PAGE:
• Policy support. Hydrogen is generally not on the agenda of the ministries responsible for the reduction of greenhouse gasses and other pollutants, nor in ministries dealing with security of supply. As a result, the required deployment support schemes for hydrogen end-use technologies and infrastructure build-up are lacking.
Key conclusions from the HyWays project are:

Emission reductions. If hydrogen is introduced into the energy system, the cost to reduce one unit of CO2 decreases by 4% in 2030 and 15% in 2050, implying that hydrogen is a cost-effective option for the reduction of CO2. A cash flow analysis shows however that a substantial period of time is required to pay back the initial investments (start-up costs). Total well-to-wheel reduction of CO2 emissions will amount to 190 – 410 Mton per year in 2050 (2). About 85% of the reduction in emissions is related to road transport, reducing CO2 emission from road transport by about 50% in 2050. Furthermore, the introduction of hydrogen in road transport contributes to a noticeable improvement of air quality in the short to medium term. This holds specifically for the most polluted areas such a city centres where the sense of urgency is greatest.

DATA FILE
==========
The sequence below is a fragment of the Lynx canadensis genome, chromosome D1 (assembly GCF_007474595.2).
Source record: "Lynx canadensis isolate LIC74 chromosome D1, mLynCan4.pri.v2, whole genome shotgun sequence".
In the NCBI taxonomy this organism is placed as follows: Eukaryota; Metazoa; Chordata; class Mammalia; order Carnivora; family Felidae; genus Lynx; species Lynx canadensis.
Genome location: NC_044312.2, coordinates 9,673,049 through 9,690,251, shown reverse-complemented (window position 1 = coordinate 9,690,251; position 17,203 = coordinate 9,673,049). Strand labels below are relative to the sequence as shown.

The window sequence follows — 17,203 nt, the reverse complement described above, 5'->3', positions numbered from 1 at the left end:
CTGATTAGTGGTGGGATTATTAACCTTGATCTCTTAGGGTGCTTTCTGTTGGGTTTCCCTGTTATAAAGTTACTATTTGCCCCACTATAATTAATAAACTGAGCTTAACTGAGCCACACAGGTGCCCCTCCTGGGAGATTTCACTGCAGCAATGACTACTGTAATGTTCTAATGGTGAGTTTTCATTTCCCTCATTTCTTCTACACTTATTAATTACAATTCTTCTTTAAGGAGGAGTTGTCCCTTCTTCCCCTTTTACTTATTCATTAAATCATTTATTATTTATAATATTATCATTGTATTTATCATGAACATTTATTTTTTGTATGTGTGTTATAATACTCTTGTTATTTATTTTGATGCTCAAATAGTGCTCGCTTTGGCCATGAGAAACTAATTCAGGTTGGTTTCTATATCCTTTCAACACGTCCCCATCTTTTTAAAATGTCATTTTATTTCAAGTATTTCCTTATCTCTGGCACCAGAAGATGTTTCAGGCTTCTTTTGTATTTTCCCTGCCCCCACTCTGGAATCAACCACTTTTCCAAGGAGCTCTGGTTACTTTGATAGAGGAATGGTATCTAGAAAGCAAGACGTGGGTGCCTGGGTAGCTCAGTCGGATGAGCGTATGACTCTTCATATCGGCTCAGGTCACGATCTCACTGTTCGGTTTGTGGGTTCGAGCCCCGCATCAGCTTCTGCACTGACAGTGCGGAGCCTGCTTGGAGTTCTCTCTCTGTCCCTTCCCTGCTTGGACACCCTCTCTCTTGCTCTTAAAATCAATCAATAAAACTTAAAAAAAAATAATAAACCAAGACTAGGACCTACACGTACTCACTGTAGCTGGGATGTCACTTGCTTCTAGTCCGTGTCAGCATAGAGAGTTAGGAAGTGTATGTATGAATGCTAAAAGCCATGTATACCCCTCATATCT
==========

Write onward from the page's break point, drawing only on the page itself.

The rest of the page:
Security of supply. Like electricity, hydrogen decouples energy demand from resources. The resulting diversification of the energy system leads to a substantial improvement in security of supply. The total oil consumption of road transport could be decreased by around 40% by the year 2050 as compared to today if 80% of the conventional vehicles were replaced by hydrogen vehicles. Based on the long-term visions as developed by the member states that participated in the HyWays project, about 100 Mtoe of oil is substituted due to the introduction of hydrogen in transport.

Production pathways and costs. For the direct production of hydrogen, excluding hydrogen produced by means of electrolysis, about 33 Mtoe of coal and natural gas and 13 Mtoe of biomass will be needed in 2050. Biomass is seen as the preferred renewable as biohydrogen can be produced efficiently from the gasification of lignocellulosic material. The assessment takes into account the fact that biomass can be used for other forms of energy. Hydrogen from electrolysis based on electricity from wind is seen as holding less potential, whereas electrolysis from solar power will play a marginal role. The main primary energy source for electrolysis will come from nuclear energy (graph, click to enlarge).